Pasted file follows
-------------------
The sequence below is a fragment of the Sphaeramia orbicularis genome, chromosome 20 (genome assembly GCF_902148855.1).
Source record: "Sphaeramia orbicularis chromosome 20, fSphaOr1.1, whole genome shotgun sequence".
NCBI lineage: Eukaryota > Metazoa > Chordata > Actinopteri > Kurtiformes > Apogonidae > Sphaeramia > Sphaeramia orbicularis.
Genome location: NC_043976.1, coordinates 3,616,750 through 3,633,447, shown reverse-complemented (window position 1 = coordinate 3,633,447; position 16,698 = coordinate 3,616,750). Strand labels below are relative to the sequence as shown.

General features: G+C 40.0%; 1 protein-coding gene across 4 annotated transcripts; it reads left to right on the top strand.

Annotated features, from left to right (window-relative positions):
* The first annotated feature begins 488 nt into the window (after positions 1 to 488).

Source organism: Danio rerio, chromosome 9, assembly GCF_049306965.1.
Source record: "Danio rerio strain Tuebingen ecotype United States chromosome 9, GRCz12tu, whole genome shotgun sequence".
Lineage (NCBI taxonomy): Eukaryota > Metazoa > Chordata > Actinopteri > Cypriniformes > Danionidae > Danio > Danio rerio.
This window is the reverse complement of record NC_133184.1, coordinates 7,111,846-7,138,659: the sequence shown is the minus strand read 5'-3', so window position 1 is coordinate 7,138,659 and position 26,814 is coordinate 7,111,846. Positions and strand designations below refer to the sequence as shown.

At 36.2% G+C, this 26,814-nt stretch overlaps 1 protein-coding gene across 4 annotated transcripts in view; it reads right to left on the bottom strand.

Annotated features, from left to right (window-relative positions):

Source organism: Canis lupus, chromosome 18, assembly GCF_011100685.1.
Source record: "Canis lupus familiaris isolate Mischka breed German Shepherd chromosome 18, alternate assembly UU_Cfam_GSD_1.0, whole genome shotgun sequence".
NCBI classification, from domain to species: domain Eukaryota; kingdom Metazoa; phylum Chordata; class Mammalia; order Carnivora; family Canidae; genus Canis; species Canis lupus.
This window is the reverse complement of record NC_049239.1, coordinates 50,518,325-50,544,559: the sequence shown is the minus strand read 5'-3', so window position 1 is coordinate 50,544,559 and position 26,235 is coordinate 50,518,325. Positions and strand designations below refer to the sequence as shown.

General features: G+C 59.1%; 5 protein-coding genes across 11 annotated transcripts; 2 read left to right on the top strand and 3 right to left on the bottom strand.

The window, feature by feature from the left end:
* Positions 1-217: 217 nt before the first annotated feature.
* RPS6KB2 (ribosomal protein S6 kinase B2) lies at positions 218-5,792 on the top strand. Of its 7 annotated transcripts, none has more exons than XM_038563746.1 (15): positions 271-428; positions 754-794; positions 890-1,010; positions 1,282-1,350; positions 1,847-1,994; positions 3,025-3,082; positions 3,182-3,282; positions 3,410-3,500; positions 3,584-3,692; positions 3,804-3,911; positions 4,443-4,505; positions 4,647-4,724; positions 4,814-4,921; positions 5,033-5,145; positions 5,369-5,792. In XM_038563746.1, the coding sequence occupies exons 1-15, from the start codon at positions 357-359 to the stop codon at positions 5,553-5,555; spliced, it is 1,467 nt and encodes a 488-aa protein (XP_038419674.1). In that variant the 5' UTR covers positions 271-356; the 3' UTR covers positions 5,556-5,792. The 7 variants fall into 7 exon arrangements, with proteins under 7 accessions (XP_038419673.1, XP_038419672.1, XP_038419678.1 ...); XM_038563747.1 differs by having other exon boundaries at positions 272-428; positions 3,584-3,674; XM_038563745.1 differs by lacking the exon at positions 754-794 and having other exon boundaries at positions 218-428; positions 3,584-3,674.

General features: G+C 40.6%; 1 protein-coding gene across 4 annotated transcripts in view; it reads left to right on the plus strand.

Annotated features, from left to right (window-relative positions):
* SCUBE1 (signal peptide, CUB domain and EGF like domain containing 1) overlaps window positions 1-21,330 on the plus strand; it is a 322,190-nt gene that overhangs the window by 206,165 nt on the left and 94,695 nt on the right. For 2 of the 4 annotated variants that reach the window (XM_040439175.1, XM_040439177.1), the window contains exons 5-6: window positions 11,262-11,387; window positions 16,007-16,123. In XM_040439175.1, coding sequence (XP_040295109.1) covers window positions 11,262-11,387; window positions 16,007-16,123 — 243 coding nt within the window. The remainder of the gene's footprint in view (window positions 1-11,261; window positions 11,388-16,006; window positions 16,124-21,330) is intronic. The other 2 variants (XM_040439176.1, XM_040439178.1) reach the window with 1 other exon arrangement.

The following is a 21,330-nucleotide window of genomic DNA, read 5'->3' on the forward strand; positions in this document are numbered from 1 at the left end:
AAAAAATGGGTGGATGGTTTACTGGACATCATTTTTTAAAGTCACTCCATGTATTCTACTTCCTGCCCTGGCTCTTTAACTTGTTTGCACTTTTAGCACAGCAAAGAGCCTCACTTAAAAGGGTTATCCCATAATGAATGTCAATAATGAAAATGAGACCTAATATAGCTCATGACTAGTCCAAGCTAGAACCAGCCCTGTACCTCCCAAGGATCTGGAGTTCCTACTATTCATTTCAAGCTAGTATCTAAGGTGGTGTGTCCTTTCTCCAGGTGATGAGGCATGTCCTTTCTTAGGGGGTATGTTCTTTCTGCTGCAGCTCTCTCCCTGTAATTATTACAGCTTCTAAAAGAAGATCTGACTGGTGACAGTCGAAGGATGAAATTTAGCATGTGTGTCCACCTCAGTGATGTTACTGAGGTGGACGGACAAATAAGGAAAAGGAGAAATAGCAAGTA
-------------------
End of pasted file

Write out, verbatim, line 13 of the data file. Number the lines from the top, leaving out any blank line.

Annotated features, from left to right (window-relative positions):